Back in those days, linemen weren't very big. The only 200-pounder in the starting lineup of either team was Red Rider right tackle Mel Gorsich, and he checked in right at 200 pounds.

There were about 10 players on the Weir High team who played the year before at Dunbar. Two others started that opening game against Wellsburg with Jeter - Aaron Chester, a 145-pounder at left end and John Douglas, who started at left guard weighing the same. Isaac Thompson took over at quarterback in that first game for an injured Ron Taflan and finished the season there.

The Red Riders won seven in a row that year before the 6-6 tie with Wheeling at Municipal Stadium (now Jimmy Carey Stadium). After hauling in a Thompson pass, Jeter was caught from behind at the Wheeling four-yard line in a 46-yard completion. A couple of plays later, Jeter bulled into the end zone to tie the score with seven seconds left on the clock.

Bob Rossell recalls that the Red Riders, under Hal "Doc" Daugherty, often used a single-wing offense. They lined up that way for the extra point try (it was one point for run or pass back then) with a trick play known as the "buck lateral" called. Not everything went as planned and, according to Rossell, Jeter, who was supposed to end up with the football, would have walked into the end zone for the win. However, before he could get his hands on the pigskin, a fumble occurred in the backfield.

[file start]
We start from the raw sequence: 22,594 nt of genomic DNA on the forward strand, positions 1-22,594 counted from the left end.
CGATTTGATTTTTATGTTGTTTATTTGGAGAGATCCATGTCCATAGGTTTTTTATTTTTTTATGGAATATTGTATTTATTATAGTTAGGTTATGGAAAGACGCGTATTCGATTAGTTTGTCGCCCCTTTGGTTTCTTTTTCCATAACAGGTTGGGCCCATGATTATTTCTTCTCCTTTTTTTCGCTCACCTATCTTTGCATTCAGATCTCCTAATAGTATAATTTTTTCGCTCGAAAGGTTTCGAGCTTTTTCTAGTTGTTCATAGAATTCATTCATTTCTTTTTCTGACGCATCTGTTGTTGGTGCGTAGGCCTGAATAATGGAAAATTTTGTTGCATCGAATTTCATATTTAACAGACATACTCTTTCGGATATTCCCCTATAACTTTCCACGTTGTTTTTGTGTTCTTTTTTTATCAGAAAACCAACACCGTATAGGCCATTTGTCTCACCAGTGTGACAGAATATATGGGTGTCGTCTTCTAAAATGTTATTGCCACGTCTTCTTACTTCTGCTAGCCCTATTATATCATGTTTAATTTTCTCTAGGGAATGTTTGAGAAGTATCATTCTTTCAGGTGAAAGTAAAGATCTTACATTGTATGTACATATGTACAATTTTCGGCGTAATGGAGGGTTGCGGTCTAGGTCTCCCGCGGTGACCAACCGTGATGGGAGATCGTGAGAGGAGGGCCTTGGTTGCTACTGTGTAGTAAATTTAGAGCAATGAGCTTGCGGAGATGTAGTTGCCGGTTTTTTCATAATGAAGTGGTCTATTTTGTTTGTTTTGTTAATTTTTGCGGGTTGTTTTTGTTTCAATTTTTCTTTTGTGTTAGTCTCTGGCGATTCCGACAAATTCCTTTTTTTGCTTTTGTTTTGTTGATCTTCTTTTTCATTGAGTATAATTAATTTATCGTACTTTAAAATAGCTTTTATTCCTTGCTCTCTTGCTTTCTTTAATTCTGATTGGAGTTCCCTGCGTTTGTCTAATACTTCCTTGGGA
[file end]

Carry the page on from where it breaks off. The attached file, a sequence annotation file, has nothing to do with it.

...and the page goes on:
Old newspaper articles say the snap went to fullback Lenny Brown and was mishandled from there. The paper also said the interior of the Weir High defensive line blocked Wheeling's extra point attempt from placement following its touchdown just before the half.

After walloping Parkersburg the next week, the Red Riders' dream of an undefeated season went awry when Steubenville Big Red, which up to that game - the last of the season for both teams - had won just three games, blasted Weir High 39-20. Going into the game, Weir High was one of just two undefeated teams in West Virginia.